Current status of China’s repository programme

After more than 20 years of geological survey and investigation, the Beishan area was chosen as one of China ’s likely areas for its GDF for HLW/SF. Beishan, in the Gobi desert, is extremely dry and has been unchanged for millions of years. It is located in a remote area of Gansu Province in northwest China, not far from the west end of China’s Great Wall, Jia-Yu Guan (Jia-Yu Fortress). The narrow aubergine-like Gansu province is also referred to as Western River Corridor (Yellow River West Corridor), linking central China to China’s Xinjiang Autonomous Region — crossing and along the Gobi Desert through about a thousand miles linking to the west part of Asia and Eastern Europe as shown in Plate VII (between pages 448 and 449).

A thorough geological survey has been carried out at Beishan (Fig. 22.7). In August 2005, the CAEA revised the long-term HLW geological reposi­tory programme, with the objective of building China’s HLW geological repository by about 2050. China is closely monitoring the potential envi­ronmental impacts of nuclear energy for future generations, particularly where HLW/SF and geological disposal are concerned. China ’s regulator body, the SEPA, implements the activities related to radioactive waste and disposal, which have been managed by the China National Nuclear Corpo­ration (CNNC). Furthermore, China ’s HLW/SF geological disposal R&D programmes are carried out by CNNC’s research and engineering organiza­tion and led by BRIUG.

The Chinese government has approved a three-phase GDF programme:

1. Phase I: Site selection and site confirmation (2001-2020): Technical preparation, HLW disposal/repository programme started in China; geo­logical study, preliminary site characterization and evaluation: investiga­tions on surface geology, hydrogeology and geophysics with the drilling of four boreholes (BS01-04) and in-situ tests in boreholes.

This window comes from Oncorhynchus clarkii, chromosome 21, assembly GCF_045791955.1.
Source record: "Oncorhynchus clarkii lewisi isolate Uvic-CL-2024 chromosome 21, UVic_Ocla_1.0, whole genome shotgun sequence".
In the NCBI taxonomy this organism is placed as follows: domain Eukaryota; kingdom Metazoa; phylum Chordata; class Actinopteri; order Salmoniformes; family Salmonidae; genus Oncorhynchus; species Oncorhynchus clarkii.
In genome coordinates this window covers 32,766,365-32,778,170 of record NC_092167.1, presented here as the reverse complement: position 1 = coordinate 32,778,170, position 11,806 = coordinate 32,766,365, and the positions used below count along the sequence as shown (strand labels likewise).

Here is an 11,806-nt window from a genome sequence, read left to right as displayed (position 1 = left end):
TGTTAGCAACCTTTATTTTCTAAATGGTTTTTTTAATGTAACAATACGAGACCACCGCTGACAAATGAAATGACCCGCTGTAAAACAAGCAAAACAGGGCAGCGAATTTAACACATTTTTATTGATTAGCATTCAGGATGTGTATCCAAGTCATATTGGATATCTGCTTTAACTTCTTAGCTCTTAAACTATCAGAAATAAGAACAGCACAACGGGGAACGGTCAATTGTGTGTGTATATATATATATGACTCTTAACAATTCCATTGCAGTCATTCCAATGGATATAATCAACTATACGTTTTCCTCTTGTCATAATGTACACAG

2. Phase II: Underground Research Laboratory (URL) construction and in-situ tests (2010-2030): in-situ tests on EBS on backfill/buffer materi­als, radionuclide migration and use of the necessary natural analogues; mock-up tests and underground lab tests of backfill/buffer materials, together with coupled THMC tests.

3. Phase III: Repository construction (2030-2040): Construction structural design, simulation and modelling, construction and preparation of geo­logical repository engineering work.

While the granite site at Beishan is regarded as the most likely site, China is keeping its options open by also examining a potential GDF site in clay formations in Xinjiang in northwest China.


22.7 Beishan area is part of Gobi Desert (left). Beishan drilling site while engineering drilling was in operation (right).

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